Genres: Comedy, Drama and Adaptation
Release Date: October 8th, 2010 (limited)
MPAA Rating: PG-13 for mature thematic issues, sexual content, drug material and language.
Distributors: Focus Features
Director: Ryan Fleck, Anna Boden
JJ Rating: B+
See it again: Nah.
Own it: Most likely not.
Recommend it to: Someone that enjoys dark humor. It’s not a blast and it’s not an emotional ride, but it is an interesting one with a few good, dark chuckles.
Craig (Keir Gilchrist) checks himself into a mental hospital because he’s afraid that he might kill himself. After a few moments, he wants to take back his choice, but he has to stay there for a minimum of five days. While there, he meets many interesting people like Noelle (Emma Roberts) who loves the question game and Bobby (Zach Galifianakis) who loves to talk about everyone but himself. Craig reluctantly stays and learns more than, of course, he anticipated. It’s a Funny Kind of Story.
Suicide is an interesting topic to me. It interests me in a sad manner, a personal manner and a hate those that don’t get it manner. I am passionate about many things, but suicide is a topic that I’m very passionate about. Why? Because people are ill informed and it pisses me off when they start talking about suicide as if it’s some sort of yes/no check box deal. A bunch of stuff culminates to push someone to decide that as the right choice.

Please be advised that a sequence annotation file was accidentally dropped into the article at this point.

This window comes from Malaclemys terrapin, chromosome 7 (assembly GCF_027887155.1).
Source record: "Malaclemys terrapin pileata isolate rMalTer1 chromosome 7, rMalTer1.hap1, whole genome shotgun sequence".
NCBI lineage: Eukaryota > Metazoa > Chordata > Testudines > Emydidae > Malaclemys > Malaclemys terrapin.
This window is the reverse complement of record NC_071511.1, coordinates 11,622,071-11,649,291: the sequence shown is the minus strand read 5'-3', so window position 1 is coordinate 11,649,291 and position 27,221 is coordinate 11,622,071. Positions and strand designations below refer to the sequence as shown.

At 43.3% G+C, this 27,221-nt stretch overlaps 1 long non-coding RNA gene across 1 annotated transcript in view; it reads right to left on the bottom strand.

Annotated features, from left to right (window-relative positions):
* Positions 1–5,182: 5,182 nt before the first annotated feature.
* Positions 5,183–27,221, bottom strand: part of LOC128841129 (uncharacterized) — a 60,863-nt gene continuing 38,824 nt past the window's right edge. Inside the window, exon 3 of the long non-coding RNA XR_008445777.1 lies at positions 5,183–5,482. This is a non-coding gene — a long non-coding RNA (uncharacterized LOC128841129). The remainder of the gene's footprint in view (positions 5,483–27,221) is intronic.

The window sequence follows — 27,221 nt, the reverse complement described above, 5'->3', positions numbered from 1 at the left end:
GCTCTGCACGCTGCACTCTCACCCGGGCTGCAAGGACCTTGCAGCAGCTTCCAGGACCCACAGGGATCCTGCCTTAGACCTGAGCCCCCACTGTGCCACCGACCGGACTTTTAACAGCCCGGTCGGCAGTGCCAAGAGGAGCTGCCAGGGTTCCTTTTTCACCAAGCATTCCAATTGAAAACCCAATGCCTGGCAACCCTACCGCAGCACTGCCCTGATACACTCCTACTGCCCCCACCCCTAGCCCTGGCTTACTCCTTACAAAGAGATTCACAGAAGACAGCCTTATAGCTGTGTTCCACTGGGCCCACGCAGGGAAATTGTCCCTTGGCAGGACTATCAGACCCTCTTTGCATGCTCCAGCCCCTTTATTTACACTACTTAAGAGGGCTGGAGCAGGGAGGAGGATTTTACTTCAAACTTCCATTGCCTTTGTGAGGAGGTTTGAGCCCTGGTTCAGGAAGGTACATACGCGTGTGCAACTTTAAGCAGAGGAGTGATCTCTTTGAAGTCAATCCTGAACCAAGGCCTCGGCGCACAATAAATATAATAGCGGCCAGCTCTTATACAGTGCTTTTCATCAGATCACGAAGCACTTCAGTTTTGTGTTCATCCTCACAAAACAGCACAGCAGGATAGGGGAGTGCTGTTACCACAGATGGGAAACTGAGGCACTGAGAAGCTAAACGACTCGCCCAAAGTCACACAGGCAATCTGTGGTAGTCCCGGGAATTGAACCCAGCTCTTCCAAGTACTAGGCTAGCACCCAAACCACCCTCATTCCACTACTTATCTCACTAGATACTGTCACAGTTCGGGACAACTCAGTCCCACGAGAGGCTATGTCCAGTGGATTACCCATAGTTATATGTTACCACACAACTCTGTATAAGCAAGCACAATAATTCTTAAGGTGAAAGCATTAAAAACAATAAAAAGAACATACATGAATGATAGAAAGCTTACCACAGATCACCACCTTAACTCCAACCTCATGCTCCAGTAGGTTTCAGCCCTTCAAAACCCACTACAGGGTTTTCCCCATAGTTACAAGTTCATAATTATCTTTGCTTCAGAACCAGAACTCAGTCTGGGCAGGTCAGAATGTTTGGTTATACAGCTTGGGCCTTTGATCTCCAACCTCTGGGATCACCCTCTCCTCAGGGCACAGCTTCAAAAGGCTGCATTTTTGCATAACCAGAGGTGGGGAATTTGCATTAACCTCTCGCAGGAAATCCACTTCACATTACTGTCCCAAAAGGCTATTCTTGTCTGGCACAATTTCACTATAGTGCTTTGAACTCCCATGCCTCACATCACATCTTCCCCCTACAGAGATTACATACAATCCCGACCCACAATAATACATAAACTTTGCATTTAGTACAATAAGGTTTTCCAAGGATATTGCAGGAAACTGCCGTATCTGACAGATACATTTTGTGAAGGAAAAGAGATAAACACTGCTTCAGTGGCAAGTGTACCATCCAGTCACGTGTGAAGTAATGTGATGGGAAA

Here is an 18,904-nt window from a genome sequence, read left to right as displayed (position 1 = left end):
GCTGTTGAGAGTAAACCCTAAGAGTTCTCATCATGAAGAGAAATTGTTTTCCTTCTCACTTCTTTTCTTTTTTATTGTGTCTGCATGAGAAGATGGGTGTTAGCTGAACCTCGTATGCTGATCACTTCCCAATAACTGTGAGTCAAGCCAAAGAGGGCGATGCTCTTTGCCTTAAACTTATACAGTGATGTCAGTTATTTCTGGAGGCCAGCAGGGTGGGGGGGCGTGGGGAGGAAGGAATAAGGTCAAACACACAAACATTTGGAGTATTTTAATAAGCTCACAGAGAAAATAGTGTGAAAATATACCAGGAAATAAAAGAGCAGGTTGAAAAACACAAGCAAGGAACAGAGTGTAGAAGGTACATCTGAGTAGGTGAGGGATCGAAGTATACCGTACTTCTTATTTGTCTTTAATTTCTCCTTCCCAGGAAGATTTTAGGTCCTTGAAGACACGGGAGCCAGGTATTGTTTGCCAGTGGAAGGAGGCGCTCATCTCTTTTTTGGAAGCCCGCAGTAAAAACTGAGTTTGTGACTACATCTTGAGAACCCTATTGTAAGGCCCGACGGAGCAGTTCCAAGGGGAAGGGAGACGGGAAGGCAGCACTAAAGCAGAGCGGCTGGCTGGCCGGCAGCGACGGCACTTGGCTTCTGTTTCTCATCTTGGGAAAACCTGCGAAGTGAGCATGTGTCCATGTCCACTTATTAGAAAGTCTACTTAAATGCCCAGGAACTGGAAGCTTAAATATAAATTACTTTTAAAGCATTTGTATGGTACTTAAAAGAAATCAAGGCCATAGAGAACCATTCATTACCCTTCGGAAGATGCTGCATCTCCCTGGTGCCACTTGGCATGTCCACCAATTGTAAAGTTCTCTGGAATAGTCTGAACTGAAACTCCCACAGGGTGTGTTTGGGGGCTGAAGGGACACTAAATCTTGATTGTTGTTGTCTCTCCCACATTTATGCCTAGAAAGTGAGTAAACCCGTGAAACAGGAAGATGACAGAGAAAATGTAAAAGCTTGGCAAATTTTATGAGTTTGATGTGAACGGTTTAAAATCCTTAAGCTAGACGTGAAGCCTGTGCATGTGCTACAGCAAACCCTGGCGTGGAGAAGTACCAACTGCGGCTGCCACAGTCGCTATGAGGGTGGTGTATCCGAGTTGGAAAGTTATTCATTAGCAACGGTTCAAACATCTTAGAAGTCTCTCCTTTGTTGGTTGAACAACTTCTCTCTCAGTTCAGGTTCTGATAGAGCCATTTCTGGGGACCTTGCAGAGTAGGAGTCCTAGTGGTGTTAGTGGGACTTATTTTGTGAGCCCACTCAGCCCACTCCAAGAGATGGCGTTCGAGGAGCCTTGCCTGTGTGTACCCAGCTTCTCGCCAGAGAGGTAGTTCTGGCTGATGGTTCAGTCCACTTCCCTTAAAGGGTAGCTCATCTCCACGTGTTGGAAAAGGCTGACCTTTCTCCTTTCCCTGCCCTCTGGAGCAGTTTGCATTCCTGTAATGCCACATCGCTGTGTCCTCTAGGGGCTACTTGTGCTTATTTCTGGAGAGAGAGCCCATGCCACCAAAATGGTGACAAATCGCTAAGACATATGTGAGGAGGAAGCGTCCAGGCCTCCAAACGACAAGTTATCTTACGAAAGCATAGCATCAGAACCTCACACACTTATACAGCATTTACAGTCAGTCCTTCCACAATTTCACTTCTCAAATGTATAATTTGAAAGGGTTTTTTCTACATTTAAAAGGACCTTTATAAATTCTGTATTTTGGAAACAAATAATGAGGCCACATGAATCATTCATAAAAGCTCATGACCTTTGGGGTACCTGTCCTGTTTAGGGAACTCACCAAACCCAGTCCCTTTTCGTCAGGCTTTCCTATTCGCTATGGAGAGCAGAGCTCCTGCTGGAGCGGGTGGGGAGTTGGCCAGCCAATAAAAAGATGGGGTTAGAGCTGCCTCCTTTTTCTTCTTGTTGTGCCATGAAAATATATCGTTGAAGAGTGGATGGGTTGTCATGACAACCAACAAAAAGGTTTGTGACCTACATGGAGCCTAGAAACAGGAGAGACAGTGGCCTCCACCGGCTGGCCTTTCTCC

It’s a Funny Kind of Story is a low B+. It was better than a B, but not a great B+. It’s because there were many moments that were almost moving enough to make me cry, but they held back too much, like less than a Hallmark commercial or a well-done Folgers commercial. There are great set ups, but not enough push to make the punch work.
Keir Gilchrist showed unease, discomfort, and unsure in a smooth manner that didn’t take from the ambiance of the film. Sometimes uncomfortable feelings transfer from screen to viewer because of how the actor acts. That’s not something a director wants to happen. Gilchrist didn’t do that and that’s awesome. Zachy G. has great comedic talent and timing, but unlike Jim Carey, he can flip on the serious and pull the heartstrings effortlessly. When he does something funny, I laugh. When he does something serious, I want to give him a hug. Viola Davis, who played Dr. Minerva, takes on any role and shines like a grand star in a sky of millions. She cannot disappoint. I know that if she is in the film there are some good scenes in store.
It’s a Funny Kind of Story handles suicide with great humor and truth. Craig shows that teenagers have problems that they think are stupid to others, but are important to them. I like how accepting of him the hospital was and how the different people in the mental ward worked together in somewhat of a unified manner. Many dark moments occur, but with the dark moments, there were a few funny ways of telling them.
It’s a Funny Kind of Story is charming in it’s own dark manner. The charm had potential in blossoming to something that would resonate with the audience. Somehow, it lost a bit of translation from book to film. I’m going to guess that, more than know it. I didn’t read it, but if the book is loved, there’s got to be a reason and the reason has to be charm and if I didn’t feel that charm via the movie then it must have lost it. Glad to take you on the convoluted journey of the process of my mind. You’re welcome.
See it at your own risk. You may or may not enjoy what is shown. I think many will like it more than they groan about it. But it won’t be an overwhelming cheer of yay going on when someone mentions this one.
I write like: James Joyce